The Fascinating Widow

eltinge1Famed vaudeville cross-dressing act Julian Eltinge performed today at the Orpheum, though the Times reported him to be "a trifle too old and portly to exactly suggest the flapper — his impersonation is limited to the more matronly of the species."  Eltinge was approximately 46 (reported birthdates vary), and had been doing female impersonations in his act for over 35 years.

At the turn of the century. Eltinge became well known for his parodies of iconic female figures like the Gibson Girl (his was the "Simpson Girl"), and was lauded as "the most fascinating woman on the American stage."  In 1910, he opened eltinge2The Fascinating Widow, a musical comedy where he played both male and female roles, the latter of which would become his signature role.  Eltinge was a hit, marketing his own line of magazines featuring beauty tips, as well as a line of cosmetics.  Ads for his cold cream read, "See what the Julian Eltinge cold cream does for a man.  Imagine what it will do for a woman."

Eltinge enjoyed a fairly successful career in silent film, though his weight, age, and reported alcohol abuse made it difficult for him to continue to play an ingenue.  Additionally, Hollywood laws that made it illegal for a man to perform in women’s clothing reduced his act to singing in a tuxedo while pointing at a rack of dresses.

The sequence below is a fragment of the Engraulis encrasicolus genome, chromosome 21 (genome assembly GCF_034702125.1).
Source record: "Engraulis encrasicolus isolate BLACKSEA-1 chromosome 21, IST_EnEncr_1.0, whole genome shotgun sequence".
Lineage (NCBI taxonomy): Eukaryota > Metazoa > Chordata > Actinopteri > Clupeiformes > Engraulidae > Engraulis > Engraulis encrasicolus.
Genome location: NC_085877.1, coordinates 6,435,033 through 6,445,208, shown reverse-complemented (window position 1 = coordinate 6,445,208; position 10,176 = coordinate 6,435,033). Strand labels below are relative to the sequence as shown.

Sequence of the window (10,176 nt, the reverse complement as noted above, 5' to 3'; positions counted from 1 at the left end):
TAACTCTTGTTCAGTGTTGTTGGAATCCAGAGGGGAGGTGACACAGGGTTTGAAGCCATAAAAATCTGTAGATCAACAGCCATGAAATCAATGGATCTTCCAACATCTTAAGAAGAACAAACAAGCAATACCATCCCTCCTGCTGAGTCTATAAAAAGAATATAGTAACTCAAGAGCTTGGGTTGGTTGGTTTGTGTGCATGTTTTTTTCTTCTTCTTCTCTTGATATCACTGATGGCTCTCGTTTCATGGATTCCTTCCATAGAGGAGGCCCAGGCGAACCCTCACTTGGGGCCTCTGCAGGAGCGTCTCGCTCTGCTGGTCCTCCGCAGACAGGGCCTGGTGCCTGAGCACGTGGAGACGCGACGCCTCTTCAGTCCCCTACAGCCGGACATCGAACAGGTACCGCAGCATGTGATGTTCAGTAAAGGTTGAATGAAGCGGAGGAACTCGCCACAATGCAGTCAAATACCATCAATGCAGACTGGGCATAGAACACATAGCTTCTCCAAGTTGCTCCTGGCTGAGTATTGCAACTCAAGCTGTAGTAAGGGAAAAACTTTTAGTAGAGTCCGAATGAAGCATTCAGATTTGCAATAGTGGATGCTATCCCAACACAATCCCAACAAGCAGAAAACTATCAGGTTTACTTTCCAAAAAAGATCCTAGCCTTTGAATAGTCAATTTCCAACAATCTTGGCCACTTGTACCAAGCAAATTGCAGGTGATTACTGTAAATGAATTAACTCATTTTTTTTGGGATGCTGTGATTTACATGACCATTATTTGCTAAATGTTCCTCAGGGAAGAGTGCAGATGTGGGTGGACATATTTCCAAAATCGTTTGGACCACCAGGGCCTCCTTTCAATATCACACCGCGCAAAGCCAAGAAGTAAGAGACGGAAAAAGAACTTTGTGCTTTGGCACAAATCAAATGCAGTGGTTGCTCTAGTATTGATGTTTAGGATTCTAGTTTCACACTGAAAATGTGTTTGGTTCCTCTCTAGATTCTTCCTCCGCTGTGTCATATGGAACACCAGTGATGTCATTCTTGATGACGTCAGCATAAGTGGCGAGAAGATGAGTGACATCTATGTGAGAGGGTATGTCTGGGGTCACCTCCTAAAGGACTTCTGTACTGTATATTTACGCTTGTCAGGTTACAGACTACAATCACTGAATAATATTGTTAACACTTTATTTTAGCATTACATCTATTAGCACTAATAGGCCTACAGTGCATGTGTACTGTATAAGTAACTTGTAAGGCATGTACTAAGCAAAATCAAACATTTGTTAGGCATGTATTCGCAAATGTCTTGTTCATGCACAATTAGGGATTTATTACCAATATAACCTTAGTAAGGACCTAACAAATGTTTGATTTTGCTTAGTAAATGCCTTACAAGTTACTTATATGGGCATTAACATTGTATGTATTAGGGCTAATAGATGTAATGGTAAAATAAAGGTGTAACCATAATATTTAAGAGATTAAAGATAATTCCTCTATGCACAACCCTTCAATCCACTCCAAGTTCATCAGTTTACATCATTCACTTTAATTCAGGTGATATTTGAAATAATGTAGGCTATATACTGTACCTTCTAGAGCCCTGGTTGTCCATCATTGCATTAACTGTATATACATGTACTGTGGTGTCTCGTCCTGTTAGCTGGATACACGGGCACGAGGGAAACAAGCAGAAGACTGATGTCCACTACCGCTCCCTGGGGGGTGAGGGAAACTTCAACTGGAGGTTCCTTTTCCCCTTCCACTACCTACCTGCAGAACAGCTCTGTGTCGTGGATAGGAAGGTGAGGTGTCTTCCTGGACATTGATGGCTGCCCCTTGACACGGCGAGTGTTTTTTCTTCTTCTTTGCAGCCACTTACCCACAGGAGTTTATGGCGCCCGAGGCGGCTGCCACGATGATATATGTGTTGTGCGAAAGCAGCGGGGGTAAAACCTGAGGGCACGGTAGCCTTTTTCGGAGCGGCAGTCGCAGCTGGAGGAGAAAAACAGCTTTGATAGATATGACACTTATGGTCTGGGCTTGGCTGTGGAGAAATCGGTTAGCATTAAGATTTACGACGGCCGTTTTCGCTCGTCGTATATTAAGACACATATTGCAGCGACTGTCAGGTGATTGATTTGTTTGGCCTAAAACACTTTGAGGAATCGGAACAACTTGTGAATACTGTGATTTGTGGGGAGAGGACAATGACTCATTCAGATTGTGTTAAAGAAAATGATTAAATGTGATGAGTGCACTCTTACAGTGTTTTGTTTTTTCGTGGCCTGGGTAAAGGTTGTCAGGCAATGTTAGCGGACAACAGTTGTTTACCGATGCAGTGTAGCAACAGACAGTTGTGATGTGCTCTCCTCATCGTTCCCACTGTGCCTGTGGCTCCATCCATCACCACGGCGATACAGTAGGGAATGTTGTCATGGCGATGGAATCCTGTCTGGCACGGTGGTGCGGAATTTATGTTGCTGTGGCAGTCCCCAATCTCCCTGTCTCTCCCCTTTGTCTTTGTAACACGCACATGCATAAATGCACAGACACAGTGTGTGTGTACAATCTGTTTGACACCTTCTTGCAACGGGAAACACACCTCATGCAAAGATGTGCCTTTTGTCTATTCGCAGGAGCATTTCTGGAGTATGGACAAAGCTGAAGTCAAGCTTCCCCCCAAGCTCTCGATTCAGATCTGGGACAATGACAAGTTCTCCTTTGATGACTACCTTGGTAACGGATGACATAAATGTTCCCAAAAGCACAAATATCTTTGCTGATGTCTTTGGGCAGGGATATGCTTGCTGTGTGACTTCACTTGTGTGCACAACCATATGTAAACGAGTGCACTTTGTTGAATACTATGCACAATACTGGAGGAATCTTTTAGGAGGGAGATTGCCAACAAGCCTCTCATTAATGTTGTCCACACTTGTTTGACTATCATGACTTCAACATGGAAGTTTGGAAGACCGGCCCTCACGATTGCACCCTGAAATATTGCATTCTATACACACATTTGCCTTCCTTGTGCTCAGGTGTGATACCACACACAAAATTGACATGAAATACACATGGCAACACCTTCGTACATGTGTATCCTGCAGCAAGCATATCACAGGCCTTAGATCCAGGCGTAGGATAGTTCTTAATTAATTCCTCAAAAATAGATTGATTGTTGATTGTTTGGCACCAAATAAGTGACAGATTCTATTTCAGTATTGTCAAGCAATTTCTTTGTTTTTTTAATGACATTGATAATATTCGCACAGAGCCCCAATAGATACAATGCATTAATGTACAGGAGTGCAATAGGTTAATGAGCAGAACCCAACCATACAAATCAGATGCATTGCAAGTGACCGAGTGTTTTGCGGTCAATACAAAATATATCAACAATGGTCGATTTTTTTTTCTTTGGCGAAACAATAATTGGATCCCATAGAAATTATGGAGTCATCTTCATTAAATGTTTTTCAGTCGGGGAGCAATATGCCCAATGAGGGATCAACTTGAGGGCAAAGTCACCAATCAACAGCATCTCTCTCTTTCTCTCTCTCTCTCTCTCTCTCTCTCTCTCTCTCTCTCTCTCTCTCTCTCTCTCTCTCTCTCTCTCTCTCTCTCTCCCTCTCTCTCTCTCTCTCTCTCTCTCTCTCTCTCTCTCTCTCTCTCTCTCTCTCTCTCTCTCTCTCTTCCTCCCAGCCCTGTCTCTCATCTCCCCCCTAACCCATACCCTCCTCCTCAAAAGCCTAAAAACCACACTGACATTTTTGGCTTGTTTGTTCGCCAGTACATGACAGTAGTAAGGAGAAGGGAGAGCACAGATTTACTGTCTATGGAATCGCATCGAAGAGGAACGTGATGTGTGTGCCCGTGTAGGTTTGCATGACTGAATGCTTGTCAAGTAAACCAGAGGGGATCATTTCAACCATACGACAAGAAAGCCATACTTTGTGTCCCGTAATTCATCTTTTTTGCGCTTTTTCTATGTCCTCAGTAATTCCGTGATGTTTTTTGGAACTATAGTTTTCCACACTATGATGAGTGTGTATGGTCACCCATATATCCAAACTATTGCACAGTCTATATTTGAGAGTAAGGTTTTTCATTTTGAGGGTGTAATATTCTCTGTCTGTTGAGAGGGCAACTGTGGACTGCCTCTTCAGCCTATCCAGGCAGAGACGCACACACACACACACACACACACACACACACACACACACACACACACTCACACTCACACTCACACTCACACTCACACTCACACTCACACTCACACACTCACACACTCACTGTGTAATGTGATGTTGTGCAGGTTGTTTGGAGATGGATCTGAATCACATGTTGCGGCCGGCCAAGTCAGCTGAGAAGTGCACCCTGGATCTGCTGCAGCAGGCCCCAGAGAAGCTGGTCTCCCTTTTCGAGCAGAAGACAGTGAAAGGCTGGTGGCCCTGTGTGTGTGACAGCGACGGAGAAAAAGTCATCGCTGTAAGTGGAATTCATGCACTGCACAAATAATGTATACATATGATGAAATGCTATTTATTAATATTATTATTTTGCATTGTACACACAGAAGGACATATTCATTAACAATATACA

Throughout his life, he vehemently denied rumors that he was a homosexual, saying, "I am not gay.  I just like pearls."

More information on his fascinating life can be found at The Julian Eltinge Project.

Odd Masher Nabbed In Expo Park

Grace Kenny (Jerry) McFarlane headline 1927

March 29, 1927
Los Angeles 

Busted in Exposition Park on a vagrancy charge after aggressively flirting with passing fillies, licensed chauffeur (read: cabby) Jerry McFarlane was dumped in the men’s tank at the Central Jail, where fellow inmates quickly noticed what booking officers had not: trash-talkin’ "Jerry" was actually Grace Kenny McFarlane, 22, blonde and biologically female.

She was promptly pulled from the cell and plopped in front of an L.A. Times photog, who snapped a pair of mirror image pix highlighting the two sides of fair McFarlane, and a reporter whose all-too-brief interview revealed the unique philosophy of the Jazz Age youth.

"It’s much more fun to be a man. Besides, I get along better, too, and the life is freer and easier." Except, of course, when it lands one in the pokey. "I wish I could get out and get back with the gang. I was going to take a frail out the night I was arrested. It’s lots of fun to take a girl to a dance or a show and not have them get wise." And even more fun, we’d wager, when they do.

Grace Kenny (Jerry) McFarlane 1927

For more on the secret homosexual shadow worlds of early 20th century Los Angeles, see Daniel Hurewitz’ Bohemian Los Angeles and the Making of Modern Politics or Faderman and Timmons’ Gay L.A.